You’re right about that, however, the popular definition has changed over the last several decades, despite how anarchists may feel about that. Just like the term “liberal” used to mean what “libertarian” means today. I’d be more than happy to shift both terms back to their previous definitions, but that would be extremely difficult to undo, so in my original comment, I’m referring to the current definition of the word.

        • noen says:

          “the term “liberal” used to mean what “libertarian” means today”

          No. This is not true, there is no such thing as a distinction between “classical” and “modern” liberalism

          “The liberal tradition is about far more than questions of economics, as important as those questions are. Modern liberalism did not start with the New Deal and end with The War on Poverty. What my critics call modern liberalism is instead the logical and sociological outcome of classical liberalism. That is why Adam Smith is a liberal and twentieth century libertarians such as Hayek are not.”

  36. justgrimes says:

    this is not a venn diagram. it is an euler diagram.

    • jerwin says:

      Really? Why do you say that? Is it because (Left,Right, !Paul, !Libertarian) is not shown?

      • justgrimes says:

        A venn diagram MUST contain every possible combination. More specifically a “venn diagram for n component sets must contain all 2^n hypothetically possible zones that correspond to some combination of inclusion or exclusion in each of the component sets”. There is no region where only the “left” and “right” sets meet therefore this cannot be called a venn diagram. You could call it a euler diagram (a less restrictive version of a venn diagram) or you could call it a graphic but its technically not a venn diagram. see more here 
        http://en.wikipedia.org/wiki/Venn_diagram

        • justgrimes says:

          i’m honestly not sure why people incorrectly labeling something as a venn diagram bothers me so much but it does. 

  37. Richard Schneider says:

    Wouldn’t the polar opposite of libertarian be totalitarian?  Irrespective of Paul’s positions.

    Nice to see people thinking outside ‘linear left-to-right’, anyway, cause it just ain’t that simple.  Both the left and right can reach libertarian perspectives, and, in extremes,  beyond that to anarchy.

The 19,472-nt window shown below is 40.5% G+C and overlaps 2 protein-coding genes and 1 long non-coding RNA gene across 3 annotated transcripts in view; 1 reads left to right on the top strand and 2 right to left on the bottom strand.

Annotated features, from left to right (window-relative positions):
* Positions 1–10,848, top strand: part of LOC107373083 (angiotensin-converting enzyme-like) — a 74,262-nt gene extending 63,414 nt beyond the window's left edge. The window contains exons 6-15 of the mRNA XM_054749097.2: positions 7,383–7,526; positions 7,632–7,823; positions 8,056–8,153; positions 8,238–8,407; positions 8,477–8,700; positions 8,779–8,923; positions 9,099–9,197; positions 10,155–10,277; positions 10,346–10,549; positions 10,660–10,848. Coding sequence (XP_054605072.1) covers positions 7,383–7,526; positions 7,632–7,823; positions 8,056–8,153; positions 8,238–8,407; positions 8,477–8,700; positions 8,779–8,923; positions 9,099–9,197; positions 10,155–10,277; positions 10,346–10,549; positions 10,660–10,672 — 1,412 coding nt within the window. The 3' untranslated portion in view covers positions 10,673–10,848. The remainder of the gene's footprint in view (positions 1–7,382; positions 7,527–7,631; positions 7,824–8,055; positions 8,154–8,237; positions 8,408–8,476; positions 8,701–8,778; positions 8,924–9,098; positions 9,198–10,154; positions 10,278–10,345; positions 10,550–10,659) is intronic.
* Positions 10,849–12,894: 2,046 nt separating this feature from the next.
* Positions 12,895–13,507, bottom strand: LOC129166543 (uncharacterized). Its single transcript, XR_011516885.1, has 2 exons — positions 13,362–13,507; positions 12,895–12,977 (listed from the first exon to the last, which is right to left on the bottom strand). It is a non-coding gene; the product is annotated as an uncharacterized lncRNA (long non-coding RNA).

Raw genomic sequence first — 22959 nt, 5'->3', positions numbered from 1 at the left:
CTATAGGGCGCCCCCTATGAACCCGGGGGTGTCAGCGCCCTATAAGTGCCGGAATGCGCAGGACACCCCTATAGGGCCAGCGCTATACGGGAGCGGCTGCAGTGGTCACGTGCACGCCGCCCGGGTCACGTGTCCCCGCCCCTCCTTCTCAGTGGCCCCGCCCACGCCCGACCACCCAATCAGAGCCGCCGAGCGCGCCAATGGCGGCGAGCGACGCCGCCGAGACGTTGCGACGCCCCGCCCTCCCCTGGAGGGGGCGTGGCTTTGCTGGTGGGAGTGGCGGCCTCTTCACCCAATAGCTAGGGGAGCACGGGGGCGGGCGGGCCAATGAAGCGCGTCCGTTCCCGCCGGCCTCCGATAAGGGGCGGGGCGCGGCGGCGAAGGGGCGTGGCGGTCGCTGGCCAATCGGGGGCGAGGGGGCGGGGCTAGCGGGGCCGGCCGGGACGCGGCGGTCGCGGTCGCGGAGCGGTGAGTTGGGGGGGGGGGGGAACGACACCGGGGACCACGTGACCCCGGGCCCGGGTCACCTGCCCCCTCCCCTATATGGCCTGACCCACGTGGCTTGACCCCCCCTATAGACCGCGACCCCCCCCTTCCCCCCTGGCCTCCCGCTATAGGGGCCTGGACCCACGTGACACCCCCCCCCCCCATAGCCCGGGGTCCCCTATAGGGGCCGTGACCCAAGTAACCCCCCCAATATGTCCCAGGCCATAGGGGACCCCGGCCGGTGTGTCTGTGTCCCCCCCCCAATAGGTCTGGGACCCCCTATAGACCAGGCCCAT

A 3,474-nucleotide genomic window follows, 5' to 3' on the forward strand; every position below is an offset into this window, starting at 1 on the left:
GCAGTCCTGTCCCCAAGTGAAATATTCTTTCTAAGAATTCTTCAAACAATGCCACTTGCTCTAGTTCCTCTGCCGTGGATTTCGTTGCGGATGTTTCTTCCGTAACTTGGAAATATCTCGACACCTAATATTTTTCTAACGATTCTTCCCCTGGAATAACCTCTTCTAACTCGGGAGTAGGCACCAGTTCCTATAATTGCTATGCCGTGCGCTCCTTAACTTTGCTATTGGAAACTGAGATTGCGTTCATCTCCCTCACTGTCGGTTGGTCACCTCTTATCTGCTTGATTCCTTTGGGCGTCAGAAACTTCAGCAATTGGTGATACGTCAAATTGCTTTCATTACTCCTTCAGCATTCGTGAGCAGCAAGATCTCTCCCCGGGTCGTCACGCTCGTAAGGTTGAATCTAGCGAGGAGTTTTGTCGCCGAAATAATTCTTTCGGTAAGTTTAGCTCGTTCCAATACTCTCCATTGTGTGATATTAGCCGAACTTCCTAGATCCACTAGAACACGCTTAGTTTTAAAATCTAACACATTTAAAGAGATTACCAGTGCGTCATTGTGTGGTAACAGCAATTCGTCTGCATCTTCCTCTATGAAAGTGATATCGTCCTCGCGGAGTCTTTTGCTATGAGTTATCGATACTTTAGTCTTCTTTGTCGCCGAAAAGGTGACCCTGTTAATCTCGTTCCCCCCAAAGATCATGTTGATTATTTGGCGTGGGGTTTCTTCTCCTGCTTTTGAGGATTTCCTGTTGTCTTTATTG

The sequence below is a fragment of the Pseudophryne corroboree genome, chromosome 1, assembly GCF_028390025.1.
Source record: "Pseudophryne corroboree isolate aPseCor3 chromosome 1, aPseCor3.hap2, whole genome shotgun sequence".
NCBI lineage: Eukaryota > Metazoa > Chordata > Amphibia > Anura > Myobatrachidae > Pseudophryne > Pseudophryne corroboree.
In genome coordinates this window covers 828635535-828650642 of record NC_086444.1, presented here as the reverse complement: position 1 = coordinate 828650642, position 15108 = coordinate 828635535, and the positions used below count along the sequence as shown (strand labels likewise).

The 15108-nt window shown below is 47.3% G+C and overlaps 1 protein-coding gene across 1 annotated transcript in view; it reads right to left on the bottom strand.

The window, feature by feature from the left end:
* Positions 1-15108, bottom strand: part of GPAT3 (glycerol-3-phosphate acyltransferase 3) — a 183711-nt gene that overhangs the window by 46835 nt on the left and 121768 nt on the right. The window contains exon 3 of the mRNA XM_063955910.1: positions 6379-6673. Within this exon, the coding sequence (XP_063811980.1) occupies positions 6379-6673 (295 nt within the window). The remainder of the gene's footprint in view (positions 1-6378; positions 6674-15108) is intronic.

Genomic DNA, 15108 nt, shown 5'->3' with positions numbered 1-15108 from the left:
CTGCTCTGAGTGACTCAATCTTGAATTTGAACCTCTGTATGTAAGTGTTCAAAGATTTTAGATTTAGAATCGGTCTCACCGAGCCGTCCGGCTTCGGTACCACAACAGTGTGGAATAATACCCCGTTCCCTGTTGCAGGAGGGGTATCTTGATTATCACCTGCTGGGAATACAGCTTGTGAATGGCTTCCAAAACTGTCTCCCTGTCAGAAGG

38. DanielSparkPlugTanure says:

    Us libertarians are Pro-NAFTA???

    WTF did they get that from????

    • Diogenes says:

      Aren’t you?  I’d have thought free trade would fit right in with libertarian ideals of behavioral freedom.  Personally I think NAFTA is a disaster, but I’m not a libertarian. Hmmm, maybe you aren’t either?

  39. paul beard says:

    Per the OP, there is a 2 axis model for political philosophy that does a pretty good job at showing how wildly most of us are from our alleged leaders. Put “political compass” into the google machine try your luck. It uses right/left as well as authoritarian/libertarian as the axes.

    I am surprised that so many Ron Paul supporters haven’t read enough *about* him to know where these criticisms originate. In political circles, it’s called opposition research: you want to know every piece of dirt on your guy, even the stuff he is unaware of or forgotten. So publications that warn of the need to arm yourself or that comment on how “young black males are fleet of foot” that appear on your guy’s letterhead are something you need to be aware of. Anyone can look these up. If you’re a Ron Paul supporter and haven’t done so, why not? This isn’t some debatable birth certificate stunt: this is verifiable work product from an organization he managed.  

    I watched a short video clip the other day where he argued that the Civil War could have been avoided by buying the slaves or otherwise negotiating around the issue. I wouldn’t accept that argument from a high school student. It’s ahistorical nonsense.